The Need for Electoral Reforms Toward Greater Democratic Good – II

Who Should Be Allowed To Contest And Get Elected?

Mahesh Prasad
No doubt, every one, whether a king or a recluse, must be equal before law. For this object Article 14 of the Indian Constitution specifically lays down: ‘The state shall not deny to any person equality before law’. But, this concept should remain confined to the process of law and not to the quantum of punishment. Higher the scale of evolution or the social status of a person, higher should be the punishment. Unfortunately, at least in India, reverse is the position. Functionaries of lower category have been dismissed, their ill-gotten assets confiscated and even jailed, but no politician worth its name has ever suffered such indignities.

Cases of various scandals, right from jeep scandal in early fifties to Bofors going Scot- free are among glaring examples. Recent Bank-security scam and sale of PSU’s shares at a lower than market price involving thousands of crores of rupees loss to the public exchequer, also being dealt with lukewarmly clearly establish the saying of Goswami Tulsi Das: “samrath ko nahin dose gosain”. Had the responsibility and punishment been commensurate to their status, India would not have been in a pathetic state as it is today.

Qualifications of a candidate to be much higher than a voter

Thus, the qualification of a candidate to an election must be fixed much higher than that of a voter and also according to the requirements of the House to which election is sought. For instance, election to a municipal council may require lower educational qualification or lower general awareness while that to Lok Sabha or Rajya Sabha (the Houses which have to deal with complex national and international issues, security matters, defence requirements, budget implications, emergency situations or similar host of important issues) may require men of calibre, higher awareness of socio-politico-economic issues and much higher standard of integrity, morality and dedication.

Present state of politicians

Infamous stock-broker Harshad Mehta’s open allegation of having given one crore (10 million rupees) to Prime Minister Narsimha Rao should have been considered sufficient to at least suspend Rao’s membership from Lok Sabha pending enquiries by an independent body. May be, the allegations were wrong. But, on a much lesser allegation, ministers and even Prime Ministers have resigned or were not allowed to contest in other democracies. In USA, Edward Kennedy was only suspected for having been involved in the drowning incident of his secretary about three decades before. Till today he could not dare to stand for presidential elections.Recently, Japan has seen many heads rolling in Lockheed scandal. But alas! Here in India, nothing can touch the well-entrenched or the powerful in politics or those in association with mafia and muscle power.

As per CEC’s record there are 146 legislatures with criminal record in UP alone. Even Sheehan’s long sword could not cut off their tie with Vidhan Sabha. No wonder then, the numbers of kidnappings for ransom, rapes and murders, atrocities on women and dalits have much increased. Most often, the press reports the links of a particular police officer with higher-up in political hierarchy. This is why and how the ADGP (UP) has recently come out with a figure of over 800 policemen as black sheep having links with criminals. Obviously, that appears to be a tie-up of politician-police-criminal.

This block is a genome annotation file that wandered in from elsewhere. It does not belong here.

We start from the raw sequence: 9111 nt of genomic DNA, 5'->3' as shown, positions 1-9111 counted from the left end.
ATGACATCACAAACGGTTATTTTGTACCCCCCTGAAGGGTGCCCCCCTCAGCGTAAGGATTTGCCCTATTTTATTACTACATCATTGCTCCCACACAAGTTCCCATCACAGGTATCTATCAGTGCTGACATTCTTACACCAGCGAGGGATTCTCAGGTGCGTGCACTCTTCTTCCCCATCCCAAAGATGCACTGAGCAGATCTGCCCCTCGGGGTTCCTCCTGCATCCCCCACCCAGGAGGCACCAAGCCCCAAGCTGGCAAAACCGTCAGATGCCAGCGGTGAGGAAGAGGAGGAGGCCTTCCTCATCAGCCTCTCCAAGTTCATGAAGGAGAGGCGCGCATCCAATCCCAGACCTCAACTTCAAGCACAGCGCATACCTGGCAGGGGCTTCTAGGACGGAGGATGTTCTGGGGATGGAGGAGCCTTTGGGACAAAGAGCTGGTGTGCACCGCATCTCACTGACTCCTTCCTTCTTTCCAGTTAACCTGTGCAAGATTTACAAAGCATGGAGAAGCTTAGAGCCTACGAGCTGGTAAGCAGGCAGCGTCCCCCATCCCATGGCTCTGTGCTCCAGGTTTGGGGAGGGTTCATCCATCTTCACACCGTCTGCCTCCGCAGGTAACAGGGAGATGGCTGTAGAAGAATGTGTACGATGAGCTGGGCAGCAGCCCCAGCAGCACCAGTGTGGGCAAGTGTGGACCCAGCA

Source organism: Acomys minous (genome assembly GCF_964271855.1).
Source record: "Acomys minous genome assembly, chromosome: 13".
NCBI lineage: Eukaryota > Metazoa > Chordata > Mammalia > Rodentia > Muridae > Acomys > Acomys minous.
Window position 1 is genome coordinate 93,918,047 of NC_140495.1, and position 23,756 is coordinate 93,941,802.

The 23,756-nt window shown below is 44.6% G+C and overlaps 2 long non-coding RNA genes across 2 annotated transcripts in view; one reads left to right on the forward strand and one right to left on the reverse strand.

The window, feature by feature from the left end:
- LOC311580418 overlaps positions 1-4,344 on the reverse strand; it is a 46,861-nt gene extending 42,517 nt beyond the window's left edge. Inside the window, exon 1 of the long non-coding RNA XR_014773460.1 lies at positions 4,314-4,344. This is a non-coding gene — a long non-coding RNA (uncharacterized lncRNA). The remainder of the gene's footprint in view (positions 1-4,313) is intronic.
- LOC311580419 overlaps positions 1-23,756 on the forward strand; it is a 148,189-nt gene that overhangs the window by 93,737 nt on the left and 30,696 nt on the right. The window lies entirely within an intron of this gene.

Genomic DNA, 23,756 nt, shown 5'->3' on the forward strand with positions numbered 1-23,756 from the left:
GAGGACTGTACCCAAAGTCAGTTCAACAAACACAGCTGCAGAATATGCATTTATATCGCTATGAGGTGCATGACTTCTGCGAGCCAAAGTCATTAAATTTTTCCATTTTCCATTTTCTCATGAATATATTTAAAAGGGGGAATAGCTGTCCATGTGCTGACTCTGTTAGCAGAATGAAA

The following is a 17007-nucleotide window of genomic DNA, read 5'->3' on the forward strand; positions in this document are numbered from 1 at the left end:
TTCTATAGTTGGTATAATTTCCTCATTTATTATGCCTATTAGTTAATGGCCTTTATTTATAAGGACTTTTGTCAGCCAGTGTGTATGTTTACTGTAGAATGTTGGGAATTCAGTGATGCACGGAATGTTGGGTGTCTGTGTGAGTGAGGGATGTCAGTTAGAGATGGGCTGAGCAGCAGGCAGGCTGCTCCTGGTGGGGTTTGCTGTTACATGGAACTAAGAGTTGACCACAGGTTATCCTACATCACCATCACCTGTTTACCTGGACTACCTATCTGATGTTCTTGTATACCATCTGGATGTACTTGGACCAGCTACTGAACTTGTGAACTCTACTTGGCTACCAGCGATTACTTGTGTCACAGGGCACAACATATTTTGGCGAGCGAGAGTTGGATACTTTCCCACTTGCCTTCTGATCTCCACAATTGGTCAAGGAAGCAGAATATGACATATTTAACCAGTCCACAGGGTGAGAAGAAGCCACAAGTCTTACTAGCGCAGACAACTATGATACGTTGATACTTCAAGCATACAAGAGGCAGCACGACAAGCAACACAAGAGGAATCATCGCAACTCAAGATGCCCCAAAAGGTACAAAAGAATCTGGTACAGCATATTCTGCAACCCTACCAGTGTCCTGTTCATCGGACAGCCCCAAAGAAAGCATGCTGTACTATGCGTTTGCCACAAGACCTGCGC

Open allegations by G.R.Khairnar and the DIG Joshi against Sharad Pawar about his links with Mumbai mafia and Don Dawood Ibrahim show how this rot has crept upto the highest echelons in politics. The latter (Joshi) had even filed an affidavit in Bombay High Court in support of his allegations. Yet, the throne of Delhi had not shaken. Neither did it when Bangrappa was involved in Classics Computer deal. Nor when Bhajan Lal or Arjun Singh were charged by responsible citizens to having amassed wealth and constructed not palaces, but citadels.

The misfortune is that there is no provision to recall corrupt legislatures/parliamentarians by the electorate nor there is an agency, independent and powerful enough, to take cognizance of such blatant and unabashed misdeeds of the elected representatives, That’s why a powerful Body like Presidential Board ( to be discussed later) is being proposed.

Existing Constitutional Provisions: For parliament as well as state legislatures, there are parallel provisions regarding qualifications as well as disqualifications of their membership. While the former have been mentioned in Articles 84 and 173, the latter are given in Articles 102 and 191 respectively. Qualifications are: that one should be of 35 years in age for Upper House and of 25 for Lower House; that one should be citizen of India. There is also a provision for laying down ‘such other qualifications’ by Parliament or State Legislature.

Regarding disqualifications Article 102 and 191 read as:

A person shall be disqualified for being chosen as, and for being a member of either House of Parliament—

  • If she or he holds any office of profit under the government of India or the government of any state other than an office declared by parliament by law not to disqualify its holder;
  • If he or she is of unsound mind and stands so declared by a competent court;
  • If he or she is undischarged insolvent;